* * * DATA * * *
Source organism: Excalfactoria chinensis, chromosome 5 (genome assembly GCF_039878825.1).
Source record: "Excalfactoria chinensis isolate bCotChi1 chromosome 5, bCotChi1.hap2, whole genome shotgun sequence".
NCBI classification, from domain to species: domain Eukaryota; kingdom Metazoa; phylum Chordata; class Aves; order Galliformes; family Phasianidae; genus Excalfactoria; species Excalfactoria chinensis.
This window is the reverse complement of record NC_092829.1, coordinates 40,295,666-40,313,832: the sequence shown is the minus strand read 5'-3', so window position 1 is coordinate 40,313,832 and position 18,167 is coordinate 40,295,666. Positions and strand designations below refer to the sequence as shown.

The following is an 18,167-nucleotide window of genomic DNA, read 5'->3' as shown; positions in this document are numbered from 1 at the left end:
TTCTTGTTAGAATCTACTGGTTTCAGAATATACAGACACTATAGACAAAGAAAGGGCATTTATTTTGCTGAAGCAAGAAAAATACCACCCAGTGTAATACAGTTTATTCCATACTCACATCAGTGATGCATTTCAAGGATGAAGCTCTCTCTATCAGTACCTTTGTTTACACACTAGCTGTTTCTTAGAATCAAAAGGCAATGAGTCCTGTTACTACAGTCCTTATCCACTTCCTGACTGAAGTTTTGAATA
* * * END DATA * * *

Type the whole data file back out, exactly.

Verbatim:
Source organism: Excalfactoria chinensis, chromosome 5 (genome assembly GCF_039878825.1).
Source record: "Excalfactoria chinensis isolate bCotChi1 chromosome 5, bCotChi1.hap2, whole genome shotgun sequence".
NCBI classification, from domain to species: domain Eukaryota; kingdom Metazoa; phylum Chordata; class Aves; order Galliformes; family Phasianidae; genus Excalfactoria; species Excalfactoria chinensis.
This window is the reverse complement of record NC_092829.1, coordinates 40,295,666-40,313,832: the sequence shown is the minus strand read 5'-3', so window position 1 is coordinate 40,313,832 and position 18,167 is coordinate 40,295,666. Positions and strand designations below refer to the sequence as shown.

The following is an 18,167-nucleotide window of genomic DNA, read 5'->3' as shown; positions in this document are numbered from 1 at the left end:
TTCTTGTTAGAATCTACTGGTTTCAGAATATACAGACACTATAGACAAAGAAAGGGCATTTATTTTGCTGAAGCAAGAAAAATACCACCCAGTGTAATACAGTTTATTCCATACTCACATCAGTGATGCATTTCAAGGATGAAGCTCTCTCTATCAGTACCTTTGTTTACACACTAGCTGTTTCTTAGAATCAAAAGGCAATGAGTCCTGTTACTACAGTCCTTATCCACTTCCTGACTGAAGTTTTGAATA